When a 16-year old dies tragically, her family, the only mixed-race family in their small town, tries to figure out what happened.  Celeste Ng is a brilliant and totally accessible writer as she explores the effects the tragedy has on the family and their relationships with the town – and each other. I had heard about Little Fires Everywhere (see below) and started this book while waiting for the next one’s release. I was totally transported – and transfixed. Racial issues, trying to belong, the fragility of happiness – it’s all here and it’s all amazing.

LITTLE FIRES EVERYWHERE – Celeste Ng

Family dynamics meet small town politics in another gorgeously written novel by Celeste Ng. Lives intersect as two totally different families are thrown together in unexpected ways. A white family tries to adopt a Chinese baby and relationships are tested as the characters are forced to take sides. In this book and the one above, seemingly simple prose that is deeply sharp leaves you thinking about the characters long after the last page has been turned. Celeste Ng could be one of my new favourites.

 

THE HATE U GIVE – Angie Thomas

There was a shitload of hype surrounding this novel – it debuted at the top of the NYT YA best seller list. But make no mistake, this is not just another young adult novel.  A poignant and ridiculously relevant story about what it’s like to be a person of colour in today’s USA. When narrator Starr witnesses the murder of her unarmed BFF by the police, everyone wants to know what really happened. So many reviews use the word “necessary” and that’s exactly what this is: a must-read that is timely without being preachy, channeling all the love, laughter and anger that we all can’t help but feel so often these days. Totally necessary reading.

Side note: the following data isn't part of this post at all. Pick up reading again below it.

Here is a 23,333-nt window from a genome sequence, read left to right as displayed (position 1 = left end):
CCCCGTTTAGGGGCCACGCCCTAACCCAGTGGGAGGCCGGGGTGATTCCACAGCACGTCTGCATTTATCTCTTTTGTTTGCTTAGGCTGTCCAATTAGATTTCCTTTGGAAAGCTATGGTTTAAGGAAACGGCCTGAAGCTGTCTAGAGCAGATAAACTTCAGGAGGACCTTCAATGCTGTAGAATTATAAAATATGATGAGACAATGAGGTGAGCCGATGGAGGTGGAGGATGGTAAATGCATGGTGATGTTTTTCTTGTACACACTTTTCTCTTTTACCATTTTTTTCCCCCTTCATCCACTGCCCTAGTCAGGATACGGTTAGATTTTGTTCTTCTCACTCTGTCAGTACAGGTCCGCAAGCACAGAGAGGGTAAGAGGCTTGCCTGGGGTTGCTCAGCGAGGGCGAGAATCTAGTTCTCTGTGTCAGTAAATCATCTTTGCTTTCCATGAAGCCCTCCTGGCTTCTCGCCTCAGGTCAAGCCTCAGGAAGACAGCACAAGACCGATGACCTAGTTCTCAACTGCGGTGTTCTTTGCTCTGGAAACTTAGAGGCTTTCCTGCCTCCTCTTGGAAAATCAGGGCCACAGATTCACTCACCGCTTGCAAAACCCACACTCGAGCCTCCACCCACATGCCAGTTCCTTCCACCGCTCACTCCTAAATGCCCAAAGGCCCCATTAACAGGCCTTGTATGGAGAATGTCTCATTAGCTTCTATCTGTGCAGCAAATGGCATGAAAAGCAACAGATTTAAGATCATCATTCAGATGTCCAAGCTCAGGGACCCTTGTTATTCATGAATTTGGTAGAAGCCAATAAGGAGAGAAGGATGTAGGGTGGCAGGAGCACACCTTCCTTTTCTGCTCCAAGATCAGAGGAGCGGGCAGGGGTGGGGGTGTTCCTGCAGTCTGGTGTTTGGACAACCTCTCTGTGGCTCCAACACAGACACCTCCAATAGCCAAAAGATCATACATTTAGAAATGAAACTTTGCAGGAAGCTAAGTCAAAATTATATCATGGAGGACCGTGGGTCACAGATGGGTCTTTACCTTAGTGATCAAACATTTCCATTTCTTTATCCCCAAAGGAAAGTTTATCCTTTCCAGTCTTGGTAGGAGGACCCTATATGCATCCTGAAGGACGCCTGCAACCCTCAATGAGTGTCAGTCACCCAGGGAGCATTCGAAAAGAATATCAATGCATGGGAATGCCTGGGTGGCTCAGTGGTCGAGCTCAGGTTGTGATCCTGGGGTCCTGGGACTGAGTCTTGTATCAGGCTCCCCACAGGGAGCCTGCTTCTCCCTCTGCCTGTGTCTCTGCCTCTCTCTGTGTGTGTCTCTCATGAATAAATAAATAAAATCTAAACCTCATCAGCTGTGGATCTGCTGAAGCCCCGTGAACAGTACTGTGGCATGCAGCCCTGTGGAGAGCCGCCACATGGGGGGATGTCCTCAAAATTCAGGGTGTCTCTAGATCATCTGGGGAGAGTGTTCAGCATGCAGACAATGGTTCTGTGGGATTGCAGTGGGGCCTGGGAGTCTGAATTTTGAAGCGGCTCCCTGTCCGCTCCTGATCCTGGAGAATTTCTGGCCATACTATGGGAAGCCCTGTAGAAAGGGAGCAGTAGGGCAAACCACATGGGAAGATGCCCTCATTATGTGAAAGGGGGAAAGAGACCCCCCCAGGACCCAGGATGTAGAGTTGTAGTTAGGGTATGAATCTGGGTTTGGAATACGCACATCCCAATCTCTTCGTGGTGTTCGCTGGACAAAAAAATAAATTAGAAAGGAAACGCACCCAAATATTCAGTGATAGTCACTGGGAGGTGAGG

EXIT WEST – Mohsin Hamid

Two young people meet and fall in love against the backdrop of a city under siege in a brutal civil war. He is a restrained prodigal son, she is an independent fiery spirit. Leaving their families and lives behind, they join the flood of refugees popping up in other countries through mystical and magical doorways. They may make it out alive, but will their relationship survive? Another timely read for an uncertain time.

 

MARLENA – Julie Buntin

“The Story of two girls and the wild year that will cost one her life, and define the other’s for decades”. That’s the official log line. The unofficial one should read “a year in the life of two 15-year old girls and how it can go spectacularly wrong spectacularly fast”. At 15 every little thing means everything. A lot of firsts. A couple of lasts. And a whole lot of shit that sticks with you forever. Great read from a great voice.

 

RABBIT CAKE -Annie Hartnett

Another story of family dysfunction and loss, another amazing voice with a gift for story telling. Our narrator, Elvis, is a young girl trying to figure it all out after her mom’s death. She can’t and she won’t but at least she can try to keep some kind of normalcy in her eccentric and suffering family. A great coming-of-age novel that is smart, engaging, funny and sad. Kind of absurd without being too crazy, this book had me from page one.

 

HOW TO BEHAVE IN A CROWD – Camille Bordas

Izidore aka Dory is the youngest in a family of six super smart and trippy kids. Only he’s kind of normal, which means he doesn’t quite fit in with the rest of the fam. So while they’re busy prepping PhD theses and creating symphonies, he is the one who is actually noticing things, feeling feelings, and trying to live a real life. And when tragedy strikes, Dory tries to make sense of it all. This is an incredibly charming and quirky coming of age story.

 

YOU’LL GROW OUT OF IT  – Jessi Klein